One candidate entered the Democratic primary field for state Senate from the 19th District this week, and another exited.

David Raithel, who sought the Democratic nomination for Senate in 1992 and a Columbia Board of Education seat in 2011, wrote in an email Friday that he would not file in the primary that matches Michela Skelton, an attorney and two-time legislative candidate, and Judy Baker, a former state representative who has run for Congress, lieutenant governor and state treasurer.

Skelton launched her campaign in August. Baker announced her plans Thursday.

“I had made this decision and had told (Boone County Democratic Party Chairman) Lyra Noce this morning before I went to work, and before I read that Baker declared,” Raithel wrote. “No matter, her decision is not affecting mine.”

Raithel, a self-styled radical who has caused controversy at several points over the years, including when he challenged former state Sen. Kurt Schaefer to a duel, said he had heard several criticisms of his candidacy.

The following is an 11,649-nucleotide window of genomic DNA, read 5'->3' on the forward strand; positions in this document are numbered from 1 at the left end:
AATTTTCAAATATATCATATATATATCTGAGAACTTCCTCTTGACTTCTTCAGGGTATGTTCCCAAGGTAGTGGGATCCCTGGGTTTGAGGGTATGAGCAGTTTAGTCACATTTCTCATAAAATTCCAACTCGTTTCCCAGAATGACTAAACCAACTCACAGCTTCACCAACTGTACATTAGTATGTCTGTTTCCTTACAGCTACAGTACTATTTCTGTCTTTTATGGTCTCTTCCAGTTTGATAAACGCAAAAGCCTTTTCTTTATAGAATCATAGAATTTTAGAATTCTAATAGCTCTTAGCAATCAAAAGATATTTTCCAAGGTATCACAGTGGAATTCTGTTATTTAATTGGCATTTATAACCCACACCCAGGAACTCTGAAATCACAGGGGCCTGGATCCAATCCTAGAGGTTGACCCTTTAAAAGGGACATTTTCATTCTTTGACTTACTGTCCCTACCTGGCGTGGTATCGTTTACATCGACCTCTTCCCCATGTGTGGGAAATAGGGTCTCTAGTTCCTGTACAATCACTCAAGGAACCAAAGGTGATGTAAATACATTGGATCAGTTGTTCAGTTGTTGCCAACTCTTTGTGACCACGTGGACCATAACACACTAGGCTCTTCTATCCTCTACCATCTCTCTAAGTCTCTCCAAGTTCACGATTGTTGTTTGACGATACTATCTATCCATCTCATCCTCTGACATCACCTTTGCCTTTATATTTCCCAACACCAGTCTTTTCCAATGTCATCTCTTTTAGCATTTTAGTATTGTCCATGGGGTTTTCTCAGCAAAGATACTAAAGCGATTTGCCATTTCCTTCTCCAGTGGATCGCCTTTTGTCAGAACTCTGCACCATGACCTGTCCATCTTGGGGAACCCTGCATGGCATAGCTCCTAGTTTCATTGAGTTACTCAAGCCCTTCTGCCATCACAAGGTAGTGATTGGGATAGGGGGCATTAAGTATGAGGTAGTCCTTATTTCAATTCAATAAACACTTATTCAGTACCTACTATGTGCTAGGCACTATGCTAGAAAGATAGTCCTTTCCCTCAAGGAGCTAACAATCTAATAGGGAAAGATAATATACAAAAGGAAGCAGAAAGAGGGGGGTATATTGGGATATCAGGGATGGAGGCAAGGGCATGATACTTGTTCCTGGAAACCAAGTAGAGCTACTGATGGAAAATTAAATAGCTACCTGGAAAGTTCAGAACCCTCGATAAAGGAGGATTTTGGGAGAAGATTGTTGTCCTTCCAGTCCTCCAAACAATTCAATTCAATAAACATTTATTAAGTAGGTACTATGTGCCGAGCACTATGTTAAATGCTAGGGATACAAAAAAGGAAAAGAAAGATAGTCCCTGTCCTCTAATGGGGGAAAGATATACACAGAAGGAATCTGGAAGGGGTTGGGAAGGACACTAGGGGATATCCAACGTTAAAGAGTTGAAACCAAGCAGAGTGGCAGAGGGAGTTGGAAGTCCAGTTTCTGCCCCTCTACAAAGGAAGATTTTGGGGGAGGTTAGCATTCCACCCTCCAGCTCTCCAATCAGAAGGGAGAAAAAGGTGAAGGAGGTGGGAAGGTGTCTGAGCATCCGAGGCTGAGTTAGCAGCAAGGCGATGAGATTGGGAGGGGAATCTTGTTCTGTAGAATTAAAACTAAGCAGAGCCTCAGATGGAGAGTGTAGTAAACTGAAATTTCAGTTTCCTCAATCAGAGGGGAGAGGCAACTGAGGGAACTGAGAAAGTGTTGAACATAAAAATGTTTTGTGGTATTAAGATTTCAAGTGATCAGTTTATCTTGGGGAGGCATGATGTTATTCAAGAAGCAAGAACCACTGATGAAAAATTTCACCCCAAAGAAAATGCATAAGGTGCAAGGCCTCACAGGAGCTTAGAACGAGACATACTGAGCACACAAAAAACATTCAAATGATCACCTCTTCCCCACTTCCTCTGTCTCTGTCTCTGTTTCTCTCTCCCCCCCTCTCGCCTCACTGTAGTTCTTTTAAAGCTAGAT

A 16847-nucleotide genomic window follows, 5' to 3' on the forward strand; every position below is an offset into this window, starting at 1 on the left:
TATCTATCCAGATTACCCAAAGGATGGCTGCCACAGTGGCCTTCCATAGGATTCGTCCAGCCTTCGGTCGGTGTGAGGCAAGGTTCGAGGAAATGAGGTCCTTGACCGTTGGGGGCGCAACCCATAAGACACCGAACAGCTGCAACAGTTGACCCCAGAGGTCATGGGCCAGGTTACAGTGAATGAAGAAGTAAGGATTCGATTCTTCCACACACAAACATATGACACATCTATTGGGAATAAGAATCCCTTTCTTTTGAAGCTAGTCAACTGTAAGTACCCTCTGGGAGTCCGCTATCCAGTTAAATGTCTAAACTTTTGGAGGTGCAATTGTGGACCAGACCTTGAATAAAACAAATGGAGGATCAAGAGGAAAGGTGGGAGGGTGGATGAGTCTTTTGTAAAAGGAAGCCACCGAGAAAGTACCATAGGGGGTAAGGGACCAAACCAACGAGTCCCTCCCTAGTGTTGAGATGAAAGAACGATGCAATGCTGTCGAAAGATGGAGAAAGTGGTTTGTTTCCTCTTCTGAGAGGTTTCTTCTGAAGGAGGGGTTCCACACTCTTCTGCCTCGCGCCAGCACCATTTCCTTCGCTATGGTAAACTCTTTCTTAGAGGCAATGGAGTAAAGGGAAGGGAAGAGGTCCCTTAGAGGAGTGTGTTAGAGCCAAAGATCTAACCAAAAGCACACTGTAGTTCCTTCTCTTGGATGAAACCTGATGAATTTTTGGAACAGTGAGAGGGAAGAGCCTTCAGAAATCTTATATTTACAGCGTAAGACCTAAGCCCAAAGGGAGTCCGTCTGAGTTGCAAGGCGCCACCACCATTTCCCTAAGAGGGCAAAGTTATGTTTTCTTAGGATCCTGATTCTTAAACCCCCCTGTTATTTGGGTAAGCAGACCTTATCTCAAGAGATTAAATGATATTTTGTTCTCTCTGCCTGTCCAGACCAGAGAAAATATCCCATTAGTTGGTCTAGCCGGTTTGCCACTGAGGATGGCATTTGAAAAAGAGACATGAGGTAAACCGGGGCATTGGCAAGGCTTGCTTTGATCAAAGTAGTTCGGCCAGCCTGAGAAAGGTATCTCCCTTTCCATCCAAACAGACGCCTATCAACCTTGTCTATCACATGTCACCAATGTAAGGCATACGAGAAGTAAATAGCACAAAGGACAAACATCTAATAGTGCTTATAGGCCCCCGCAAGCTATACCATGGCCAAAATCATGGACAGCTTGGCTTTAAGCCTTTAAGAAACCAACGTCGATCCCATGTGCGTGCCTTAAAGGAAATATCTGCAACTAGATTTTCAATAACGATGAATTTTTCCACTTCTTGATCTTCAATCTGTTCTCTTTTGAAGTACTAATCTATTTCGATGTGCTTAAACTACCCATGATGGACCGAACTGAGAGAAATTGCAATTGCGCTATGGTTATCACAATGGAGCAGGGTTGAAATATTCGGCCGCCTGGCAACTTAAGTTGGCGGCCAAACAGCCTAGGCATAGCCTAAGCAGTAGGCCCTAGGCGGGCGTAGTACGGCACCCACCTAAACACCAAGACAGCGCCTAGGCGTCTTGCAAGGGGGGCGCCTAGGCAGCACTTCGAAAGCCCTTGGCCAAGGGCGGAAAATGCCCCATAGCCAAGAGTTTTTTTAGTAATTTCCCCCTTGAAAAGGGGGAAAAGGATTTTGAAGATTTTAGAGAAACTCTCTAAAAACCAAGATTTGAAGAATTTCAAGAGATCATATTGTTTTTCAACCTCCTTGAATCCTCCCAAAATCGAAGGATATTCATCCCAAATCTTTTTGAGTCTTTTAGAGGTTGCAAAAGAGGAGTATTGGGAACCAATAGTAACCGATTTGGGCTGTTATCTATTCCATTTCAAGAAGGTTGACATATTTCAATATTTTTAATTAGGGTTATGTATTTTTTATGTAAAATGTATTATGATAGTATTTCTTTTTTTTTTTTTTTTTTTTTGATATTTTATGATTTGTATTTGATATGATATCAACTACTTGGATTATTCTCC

“I've had many conversations with many different people about my running,” he wrote. “I heard many different arguments such that paradoxically, I am both an irrelevant mostly unknown historical artifact who cannot raise money, and a hyper-partisan lightning rod who will attract all kinds of negative energy and bad money to the race.”

Baker and Skelton are raising money for the August 2020 primary in the district that includes Boone and Cooper counties. They are seeking the nomination to take on Senate Majority Leader Caleb Rowden, R-Columbia, who won the seat in a close contest in 2016.

The seat was long considered a Democratic stronghold. Prior to Schaefer’s election in 2008, Boone County was represented by a Democrat in the Missouri Senate since the 1870s except for a four-year stint in the 1970s.

The people who criticized him did not deter him, Raithel wrote. Instead, he spoke to some longtime friends who encouraged him to step aside.

“I am deferring to what they think is the best possibility, and it ain't me,” he wrote.

Filing for offices on the August 2020 primary ballot opens Feb. 25.

rkeller@columbiatribune.com

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